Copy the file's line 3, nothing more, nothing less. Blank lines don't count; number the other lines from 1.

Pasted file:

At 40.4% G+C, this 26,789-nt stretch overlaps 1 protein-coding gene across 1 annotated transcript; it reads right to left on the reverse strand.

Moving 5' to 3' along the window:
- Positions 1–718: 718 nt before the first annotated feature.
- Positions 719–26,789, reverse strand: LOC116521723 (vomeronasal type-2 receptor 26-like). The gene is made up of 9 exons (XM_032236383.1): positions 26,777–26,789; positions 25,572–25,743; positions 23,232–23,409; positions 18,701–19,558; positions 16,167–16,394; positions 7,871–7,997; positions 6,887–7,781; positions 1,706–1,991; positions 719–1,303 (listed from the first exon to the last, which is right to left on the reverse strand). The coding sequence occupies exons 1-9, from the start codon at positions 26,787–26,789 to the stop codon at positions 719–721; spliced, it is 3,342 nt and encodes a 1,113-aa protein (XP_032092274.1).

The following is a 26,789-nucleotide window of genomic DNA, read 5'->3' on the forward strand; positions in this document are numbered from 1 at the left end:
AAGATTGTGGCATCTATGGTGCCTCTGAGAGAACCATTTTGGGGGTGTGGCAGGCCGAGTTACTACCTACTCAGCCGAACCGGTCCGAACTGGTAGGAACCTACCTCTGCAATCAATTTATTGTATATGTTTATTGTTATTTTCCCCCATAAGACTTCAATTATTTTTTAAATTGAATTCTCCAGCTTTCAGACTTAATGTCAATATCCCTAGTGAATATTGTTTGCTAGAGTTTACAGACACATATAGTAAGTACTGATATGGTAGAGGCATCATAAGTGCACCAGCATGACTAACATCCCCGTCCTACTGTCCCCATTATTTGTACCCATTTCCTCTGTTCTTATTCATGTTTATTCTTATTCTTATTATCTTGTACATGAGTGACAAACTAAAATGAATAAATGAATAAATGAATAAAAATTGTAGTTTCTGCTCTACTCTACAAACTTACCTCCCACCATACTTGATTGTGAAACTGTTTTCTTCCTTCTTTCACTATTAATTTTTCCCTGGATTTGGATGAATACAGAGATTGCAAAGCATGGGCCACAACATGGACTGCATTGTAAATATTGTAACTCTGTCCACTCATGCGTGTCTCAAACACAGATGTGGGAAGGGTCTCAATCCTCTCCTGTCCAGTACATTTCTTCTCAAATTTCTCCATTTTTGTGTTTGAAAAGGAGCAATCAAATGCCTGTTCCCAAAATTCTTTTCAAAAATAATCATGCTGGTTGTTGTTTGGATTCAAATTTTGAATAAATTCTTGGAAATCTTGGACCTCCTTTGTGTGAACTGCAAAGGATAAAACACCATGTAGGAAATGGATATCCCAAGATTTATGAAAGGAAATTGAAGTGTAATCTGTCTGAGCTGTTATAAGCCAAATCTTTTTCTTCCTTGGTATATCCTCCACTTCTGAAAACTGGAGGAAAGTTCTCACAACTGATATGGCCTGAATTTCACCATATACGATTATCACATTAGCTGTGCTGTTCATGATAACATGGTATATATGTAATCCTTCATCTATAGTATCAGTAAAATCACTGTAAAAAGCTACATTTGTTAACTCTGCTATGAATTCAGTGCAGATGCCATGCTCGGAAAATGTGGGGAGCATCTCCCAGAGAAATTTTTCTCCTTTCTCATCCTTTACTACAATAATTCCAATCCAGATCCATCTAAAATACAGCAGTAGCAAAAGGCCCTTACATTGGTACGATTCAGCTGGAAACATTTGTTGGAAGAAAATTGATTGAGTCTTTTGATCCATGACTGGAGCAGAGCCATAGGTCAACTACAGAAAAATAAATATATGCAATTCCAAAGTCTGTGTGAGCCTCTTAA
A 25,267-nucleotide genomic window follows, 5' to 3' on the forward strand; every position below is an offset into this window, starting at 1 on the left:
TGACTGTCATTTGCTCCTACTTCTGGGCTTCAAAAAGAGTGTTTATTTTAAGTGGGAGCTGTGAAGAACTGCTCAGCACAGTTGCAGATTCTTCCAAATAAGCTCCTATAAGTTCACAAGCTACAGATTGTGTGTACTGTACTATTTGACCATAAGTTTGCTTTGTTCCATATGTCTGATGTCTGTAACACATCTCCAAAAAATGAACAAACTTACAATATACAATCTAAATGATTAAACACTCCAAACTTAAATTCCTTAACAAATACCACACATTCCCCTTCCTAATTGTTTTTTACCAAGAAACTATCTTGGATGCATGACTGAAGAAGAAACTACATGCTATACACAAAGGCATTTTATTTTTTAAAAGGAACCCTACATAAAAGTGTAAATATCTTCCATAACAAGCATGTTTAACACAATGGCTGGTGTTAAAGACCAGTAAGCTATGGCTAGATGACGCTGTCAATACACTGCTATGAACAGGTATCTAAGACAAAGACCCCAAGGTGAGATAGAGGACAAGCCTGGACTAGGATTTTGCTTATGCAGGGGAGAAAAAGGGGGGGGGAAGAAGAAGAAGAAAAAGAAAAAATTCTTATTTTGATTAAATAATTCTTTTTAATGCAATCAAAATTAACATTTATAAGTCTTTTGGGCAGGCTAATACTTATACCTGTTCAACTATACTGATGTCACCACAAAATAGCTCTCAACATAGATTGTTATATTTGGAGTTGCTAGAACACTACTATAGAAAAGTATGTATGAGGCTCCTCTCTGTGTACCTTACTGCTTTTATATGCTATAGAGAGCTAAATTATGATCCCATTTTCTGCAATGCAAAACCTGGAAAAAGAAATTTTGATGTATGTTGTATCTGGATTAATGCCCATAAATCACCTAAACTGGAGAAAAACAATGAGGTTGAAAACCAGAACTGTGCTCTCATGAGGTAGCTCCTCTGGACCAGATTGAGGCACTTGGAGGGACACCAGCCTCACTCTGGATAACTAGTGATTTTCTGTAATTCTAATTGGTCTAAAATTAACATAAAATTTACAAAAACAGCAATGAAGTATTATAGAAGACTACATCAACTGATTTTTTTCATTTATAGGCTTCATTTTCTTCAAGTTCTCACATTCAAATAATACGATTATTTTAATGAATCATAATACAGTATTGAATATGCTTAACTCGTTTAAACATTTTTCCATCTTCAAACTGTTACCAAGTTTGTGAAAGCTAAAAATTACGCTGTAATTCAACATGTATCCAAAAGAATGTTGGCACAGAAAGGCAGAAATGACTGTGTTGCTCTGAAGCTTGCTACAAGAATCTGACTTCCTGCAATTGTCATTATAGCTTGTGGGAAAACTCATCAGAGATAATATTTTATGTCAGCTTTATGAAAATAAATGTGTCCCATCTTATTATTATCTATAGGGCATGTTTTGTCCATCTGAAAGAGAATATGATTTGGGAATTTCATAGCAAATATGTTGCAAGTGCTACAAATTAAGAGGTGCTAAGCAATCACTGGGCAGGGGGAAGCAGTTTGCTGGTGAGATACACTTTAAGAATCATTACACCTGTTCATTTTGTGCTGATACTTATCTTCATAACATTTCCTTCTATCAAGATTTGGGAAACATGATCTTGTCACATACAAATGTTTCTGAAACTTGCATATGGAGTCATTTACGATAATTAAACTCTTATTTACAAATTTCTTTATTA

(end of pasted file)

- Positions 1–718: 718 nt before the first annotated feature.